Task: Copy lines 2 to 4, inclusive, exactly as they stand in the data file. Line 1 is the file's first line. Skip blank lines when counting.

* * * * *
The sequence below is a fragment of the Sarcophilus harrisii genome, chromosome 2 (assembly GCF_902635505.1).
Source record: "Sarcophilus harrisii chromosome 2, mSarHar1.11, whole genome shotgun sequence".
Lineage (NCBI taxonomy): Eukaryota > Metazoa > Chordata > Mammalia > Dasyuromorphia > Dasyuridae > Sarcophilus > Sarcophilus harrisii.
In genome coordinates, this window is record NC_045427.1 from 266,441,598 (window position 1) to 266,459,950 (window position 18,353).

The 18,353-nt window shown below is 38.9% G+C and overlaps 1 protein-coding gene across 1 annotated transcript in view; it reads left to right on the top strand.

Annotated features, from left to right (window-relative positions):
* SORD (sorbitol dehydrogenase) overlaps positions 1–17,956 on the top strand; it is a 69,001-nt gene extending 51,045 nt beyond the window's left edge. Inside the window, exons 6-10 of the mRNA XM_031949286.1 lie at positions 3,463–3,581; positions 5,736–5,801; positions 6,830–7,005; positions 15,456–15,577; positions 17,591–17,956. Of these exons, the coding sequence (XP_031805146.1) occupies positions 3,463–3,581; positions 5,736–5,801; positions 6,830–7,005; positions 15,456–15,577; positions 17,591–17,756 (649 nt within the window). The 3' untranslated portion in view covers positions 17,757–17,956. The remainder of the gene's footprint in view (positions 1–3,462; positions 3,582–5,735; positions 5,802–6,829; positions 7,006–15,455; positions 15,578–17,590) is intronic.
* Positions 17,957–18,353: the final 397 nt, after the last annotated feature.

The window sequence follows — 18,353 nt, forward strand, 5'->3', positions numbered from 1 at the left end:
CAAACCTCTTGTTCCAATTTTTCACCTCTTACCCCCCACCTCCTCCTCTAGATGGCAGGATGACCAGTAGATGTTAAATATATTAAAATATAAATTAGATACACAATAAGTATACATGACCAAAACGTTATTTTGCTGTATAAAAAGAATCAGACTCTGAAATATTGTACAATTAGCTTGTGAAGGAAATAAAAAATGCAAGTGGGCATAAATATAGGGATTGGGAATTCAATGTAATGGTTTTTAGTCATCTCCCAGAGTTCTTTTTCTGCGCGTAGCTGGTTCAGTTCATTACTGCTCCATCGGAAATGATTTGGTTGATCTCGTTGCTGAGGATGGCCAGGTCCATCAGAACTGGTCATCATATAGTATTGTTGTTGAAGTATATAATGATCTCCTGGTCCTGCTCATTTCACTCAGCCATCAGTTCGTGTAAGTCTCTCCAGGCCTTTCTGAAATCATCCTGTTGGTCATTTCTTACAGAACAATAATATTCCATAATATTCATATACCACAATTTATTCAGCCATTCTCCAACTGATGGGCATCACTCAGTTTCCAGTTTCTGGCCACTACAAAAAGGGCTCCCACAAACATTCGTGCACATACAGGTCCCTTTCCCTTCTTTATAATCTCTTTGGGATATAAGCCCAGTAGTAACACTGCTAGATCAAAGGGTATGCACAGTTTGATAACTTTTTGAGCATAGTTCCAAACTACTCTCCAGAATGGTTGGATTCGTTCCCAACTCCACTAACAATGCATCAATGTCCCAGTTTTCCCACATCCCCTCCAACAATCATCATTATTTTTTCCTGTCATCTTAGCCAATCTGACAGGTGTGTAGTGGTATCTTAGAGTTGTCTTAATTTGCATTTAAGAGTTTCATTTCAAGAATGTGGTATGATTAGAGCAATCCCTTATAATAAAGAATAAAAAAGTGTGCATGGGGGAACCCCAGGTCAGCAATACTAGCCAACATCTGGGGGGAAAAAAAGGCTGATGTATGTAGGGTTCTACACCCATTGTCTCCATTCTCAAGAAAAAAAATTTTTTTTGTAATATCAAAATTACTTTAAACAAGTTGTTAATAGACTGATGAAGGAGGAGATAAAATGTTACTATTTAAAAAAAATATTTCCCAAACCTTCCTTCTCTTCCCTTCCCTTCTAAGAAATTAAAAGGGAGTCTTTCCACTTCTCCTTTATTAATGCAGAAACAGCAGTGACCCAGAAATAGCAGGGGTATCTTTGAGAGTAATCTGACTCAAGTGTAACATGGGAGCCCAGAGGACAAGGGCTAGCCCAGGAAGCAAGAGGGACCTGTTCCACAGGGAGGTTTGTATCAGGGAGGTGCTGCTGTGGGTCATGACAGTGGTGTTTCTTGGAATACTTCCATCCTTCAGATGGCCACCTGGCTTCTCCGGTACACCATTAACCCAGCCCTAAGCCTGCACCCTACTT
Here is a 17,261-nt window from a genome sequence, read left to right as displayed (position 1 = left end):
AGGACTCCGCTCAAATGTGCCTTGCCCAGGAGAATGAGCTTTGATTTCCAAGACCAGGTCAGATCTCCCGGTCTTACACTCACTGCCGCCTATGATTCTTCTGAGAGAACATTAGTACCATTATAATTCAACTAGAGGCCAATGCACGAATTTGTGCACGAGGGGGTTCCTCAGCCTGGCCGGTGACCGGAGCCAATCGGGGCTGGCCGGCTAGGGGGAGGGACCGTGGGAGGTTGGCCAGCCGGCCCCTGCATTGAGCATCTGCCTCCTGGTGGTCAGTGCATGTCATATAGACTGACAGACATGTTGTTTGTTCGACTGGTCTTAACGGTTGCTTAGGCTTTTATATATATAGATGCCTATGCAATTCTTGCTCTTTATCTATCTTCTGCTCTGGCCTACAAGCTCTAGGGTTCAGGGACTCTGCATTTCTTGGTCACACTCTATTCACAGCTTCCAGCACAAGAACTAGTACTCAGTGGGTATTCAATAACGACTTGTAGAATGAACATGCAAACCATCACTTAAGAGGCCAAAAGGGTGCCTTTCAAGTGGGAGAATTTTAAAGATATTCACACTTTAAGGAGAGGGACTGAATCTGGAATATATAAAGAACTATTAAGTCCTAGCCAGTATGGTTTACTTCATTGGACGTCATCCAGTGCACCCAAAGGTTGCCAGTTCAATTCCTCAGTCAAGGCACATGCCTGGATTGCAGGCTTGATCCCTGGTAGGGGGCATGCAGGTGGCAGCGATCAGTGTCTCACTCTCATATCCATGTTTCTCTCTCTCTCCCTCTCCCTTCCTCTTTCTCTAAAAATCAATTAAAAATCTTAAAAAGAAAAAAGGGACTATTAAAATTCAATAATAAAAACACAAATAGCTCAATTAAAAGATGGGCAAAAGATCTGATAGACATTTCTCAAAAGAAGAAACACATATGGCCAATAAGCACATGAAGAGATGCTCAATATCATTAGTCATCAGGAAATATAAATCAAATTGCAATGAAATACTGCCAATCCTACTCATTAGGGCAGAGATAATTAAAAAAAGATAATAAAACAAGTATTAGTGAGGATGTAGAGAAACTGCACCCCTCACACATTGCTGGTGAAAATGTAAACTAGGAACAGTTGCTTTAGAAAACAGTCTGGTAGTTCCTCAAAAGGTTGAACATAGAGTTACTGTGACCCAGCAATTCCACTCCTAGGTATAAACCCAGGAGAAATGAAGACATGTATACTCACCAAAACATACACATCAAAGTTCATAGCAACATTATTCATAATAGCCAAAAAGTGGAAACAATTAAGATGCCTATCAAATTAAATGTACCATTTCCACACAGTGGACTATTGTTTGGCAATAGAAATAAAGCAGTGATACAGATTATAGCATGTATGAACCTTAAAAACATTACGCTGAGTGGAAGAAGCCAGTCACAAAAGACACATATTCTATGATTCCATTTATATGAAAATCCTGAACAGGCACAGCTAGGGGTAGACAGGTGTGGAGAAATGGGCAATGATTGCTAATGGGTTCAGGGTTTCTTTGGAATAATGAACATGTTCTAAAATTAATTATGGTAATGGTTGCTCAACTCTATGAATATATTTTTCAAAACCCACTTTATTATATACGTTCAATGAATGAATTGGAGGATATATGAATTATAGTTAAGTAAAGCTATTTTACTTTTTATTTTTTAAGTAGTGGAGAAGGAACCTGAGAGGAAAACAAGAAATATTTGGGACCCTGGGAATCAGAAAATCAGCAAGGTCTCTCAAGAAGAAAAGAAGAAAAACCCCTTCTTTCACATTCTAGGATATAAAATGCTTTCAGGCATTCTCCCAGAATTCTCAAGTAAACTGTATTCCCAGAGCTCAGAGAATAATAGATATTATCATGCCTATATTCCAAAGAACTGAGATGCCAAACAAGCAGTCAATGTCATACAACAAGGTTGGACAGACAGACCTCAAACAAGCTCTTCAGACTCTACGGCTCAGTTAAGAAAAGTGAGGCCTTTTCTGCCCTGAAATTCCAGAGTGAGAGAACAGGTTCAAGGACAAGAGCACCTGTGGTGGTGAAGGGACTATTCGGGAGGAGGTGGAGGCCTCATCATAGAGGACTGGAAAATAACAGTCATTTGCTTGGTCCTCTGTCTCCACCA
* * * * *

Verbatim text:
Source record: "Sarcophilus harrisii chromosome 2, mSarHar1.11, whole genome shotgun sequence".
Lineage (NCBI taxonomy): Eukaryota > Metazoa > Chordata > Mammalia > Dasyuromorphia > Dasyuridae > Sarcophilus > Sarcophilus harrisii.
In genome coordinates, this window is record NC_045427.1 from 266,441,598 (window position 1) to 266,459,950 (window position 18,353).